What’s an educator doing in a corporate classroom?

What’s an educator doing in a corporate classroom? Well, it turns out, plenty.

Dr. Mike Davis at University of Chicago’s Booth School of Business.

Dr. Mike Davis at University of Chicago’s Booth School of Business.

I spent this week at the University of Chicago’s Booth School of Business in an education program for CEOs. It can best be described as a mini-MBA Boot Camp. I was with nearly 100 CEOs from around the world, who came to share experiences and learn from some of the sharpest minds at the Booth Business School. (Booth has produced more Nobel laureates in the Economic Sciences than any other school.)

Several years ago, I completed a fellowship for Heads of School at Columbia’s Dewey School of Education. In both cases, I emerged with a great sense of respect for what our students do every day. It also provoked memories of my graduate school days that were intense and pressure filled. Admittedly, it’s a lot more enjoyable to go to school when you don’t have tests and quizzes to worry about (but there was homework!). I left more committed than ever to ensure that we are a joyful, healthy, and community-oriented school.

In this week’s blog I want to share just a few of my observations about the class and my colleagues:

  • I was the only nonprofit chief executive officer.
  • It’s hard to sit still for nine hours listening to lectures and not be able to move around. (Nearly every professional development in which I have participated implements terribly traditional approaches that innovative schools have rejected as ineffective for real learning.)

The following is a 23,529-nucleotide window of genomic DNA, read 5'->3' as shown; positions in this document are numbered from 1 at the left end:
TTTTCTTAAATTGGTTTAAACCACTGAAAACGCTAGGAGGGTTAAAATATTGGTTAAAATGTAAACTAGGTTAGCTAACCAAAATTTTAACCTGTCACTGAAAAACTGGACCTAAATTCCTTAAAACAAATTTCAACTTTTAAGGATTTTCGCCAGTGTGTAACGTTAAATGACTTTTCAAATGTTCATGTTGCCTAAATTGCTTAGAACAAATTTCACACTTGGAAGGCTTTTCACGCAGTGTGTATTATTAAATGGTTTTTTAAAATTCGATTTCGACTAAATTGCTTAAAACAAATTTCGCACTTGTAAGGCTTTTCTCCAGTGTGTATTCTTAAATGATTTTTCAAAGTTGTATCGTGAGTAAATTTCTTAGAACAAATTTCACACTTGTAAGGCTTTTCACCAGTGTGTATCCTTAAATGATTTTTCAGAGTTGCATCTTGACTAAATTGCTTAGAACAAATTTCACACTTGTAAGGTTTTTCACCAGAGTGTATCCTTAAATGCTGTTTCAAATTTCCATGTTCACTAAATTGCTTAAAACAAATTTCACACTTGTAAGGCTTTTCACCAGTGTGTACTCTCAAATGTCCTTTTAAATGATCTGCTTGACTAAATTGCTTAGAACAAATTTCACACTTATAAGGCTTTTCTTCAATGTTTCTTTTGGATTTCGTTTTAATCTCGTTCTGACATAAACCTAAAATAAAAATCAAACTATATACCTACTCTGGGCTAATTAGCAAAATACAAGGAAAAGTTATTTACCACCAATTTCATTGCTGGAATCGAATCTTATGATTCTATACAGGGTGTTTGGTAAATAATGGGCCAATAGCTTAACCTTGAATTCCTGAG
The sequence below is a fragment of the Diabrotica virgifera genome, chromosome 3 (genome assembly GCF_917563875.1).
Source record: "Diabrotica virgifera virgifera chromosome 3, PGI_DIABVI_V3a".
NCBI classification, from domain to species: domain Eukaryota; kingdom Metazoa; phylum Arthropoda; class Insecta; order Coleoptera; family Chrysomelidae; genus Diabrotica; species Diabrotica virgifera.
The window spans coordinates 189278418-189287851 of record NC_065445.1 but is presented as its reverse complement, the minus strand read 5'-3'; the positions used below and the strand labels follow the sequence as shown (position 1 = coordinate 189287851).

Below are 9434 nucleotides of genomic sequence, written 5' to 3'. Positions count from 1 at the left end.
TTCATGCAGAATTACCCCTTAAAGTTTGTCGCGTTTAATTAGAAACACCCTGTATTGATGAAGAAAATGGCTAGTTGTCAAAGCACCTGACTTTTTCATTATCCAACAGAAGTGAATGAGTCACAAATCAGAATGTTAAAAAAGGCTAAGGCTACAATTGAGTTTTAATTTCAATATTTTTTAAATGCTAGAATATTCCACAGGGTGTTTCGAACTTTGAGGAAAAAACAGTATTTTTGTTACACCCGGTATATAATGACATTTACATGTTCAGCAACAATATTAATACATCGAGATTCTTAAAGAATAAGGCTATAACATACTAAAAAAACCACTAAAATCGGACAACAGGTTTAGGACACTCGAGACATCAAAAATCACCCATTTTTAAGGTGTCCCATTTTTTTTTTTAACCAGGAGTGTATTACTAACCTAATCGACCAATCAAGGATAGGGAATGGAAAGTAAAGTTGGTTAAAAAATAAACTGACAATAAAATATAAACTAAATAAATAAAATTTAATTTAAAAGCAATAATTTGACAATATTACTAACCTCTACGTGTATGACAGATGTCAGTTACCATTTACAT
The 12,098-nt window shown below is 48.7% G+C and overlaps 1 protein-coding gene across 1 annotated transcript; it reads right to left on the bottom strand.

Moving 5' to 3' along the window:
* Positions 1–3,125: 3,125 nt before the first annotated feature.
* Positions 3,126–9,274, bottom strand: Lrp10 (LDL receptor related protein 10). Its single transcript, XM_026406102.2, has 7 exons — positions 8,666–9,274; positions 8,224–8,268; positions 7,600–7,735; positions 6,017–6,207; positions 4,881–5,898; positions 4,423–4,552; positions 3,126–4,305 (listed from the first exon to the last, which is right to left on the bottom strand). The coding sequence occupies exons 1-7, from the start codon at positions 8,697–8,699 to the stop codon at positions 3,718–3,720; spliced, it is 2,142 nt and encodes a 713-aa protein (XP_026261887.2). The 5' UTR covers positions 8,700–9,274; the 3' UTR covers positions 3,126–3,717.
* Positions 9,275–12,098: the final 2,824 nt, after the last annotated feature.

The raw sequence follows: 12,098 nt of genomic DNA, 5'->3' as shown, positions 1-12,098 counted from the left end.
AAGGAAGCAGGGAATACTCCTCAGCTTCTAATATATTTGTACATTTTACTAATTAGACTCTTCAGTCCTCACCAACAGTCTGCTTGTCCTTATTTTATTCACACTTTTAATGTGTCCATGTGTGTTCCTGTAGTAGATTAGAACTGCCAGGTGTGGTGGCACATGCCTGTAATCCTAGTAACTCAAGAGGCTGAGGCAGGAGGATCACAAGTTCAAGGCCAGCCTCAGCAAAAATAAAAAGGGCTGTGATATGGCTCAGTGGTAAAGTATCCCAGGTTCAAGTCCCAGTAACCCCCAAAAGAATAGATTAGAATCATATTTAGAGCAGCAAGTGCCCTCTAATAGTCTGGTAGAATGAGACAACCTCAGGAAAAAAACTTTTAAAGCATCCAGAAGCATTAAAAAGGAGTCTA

• It’s hard to not check your email or phone during class. A few CEOs were called out for not paying attention.
  • About 90% of the CEOs were men. The women were incredibly talented and clearly have achieved enormous success in their lives through hard work and perseverance. But, the glass ceiling was noticeable.
  • It was a racially and ethnically diverse group, but much of that can be attributed to the fact that it was an international event. There were leaders from India, Canada, Brazil, Germany, Australia, and other nations. However, there was very little racial diversity among the American CEOs in the room.
  • I was struck with the emotional intelligence of all the participants. Everyone I met was kind, curious, and interested. And, everyone was wicked smart.
  • We heard great speakers—professors, but also other business and political leaders, including the Governor of Illinois.
  • I thought of a number of CA students who would thrive and contribute in this kind of setting and hoped that someday, some of our students, especially our young women and students of color, will be in the room as CEOs.
  • Most immediately, it underscored that we as parents and teachers need to do more to help young students become financially literate.

This year, as part of our SPEAK program, we brought New York Times Money Columnist Ron Lieber to CA to talk about children and money. The presentation was based on his best-selling book, The Opposite of Spoiled: Raising Kids Who Are Grounded, Generous, and Smart About Money, and left all of us wanting more in the way of financial education. Someone once said, “Teaching kids how to handle money is about more than dollars and cents. It’s about character and responsibility.” While we have numerous programs, from our Fourth Grade Mini-Society to our Philanthropy Boards, and from Upper School Econ to Investment Club, no doubt, there is more that could be done.

Because I was the only nonprofit CEO and educator in the room, I was a bit of a curiosity. Fellow participants asked me for my thoughts on the state of education, and often the conversation drifted to the issues about which most parents are nervous: student mental health, anxiety, depression, and college placement.

But, given these were CEOs deeply involved in our capitalist system, they were also interested in the seeming affection that some Gen Zs and Millennials have for socialism. I am not going to get political here, but their questions provoked some thoughts.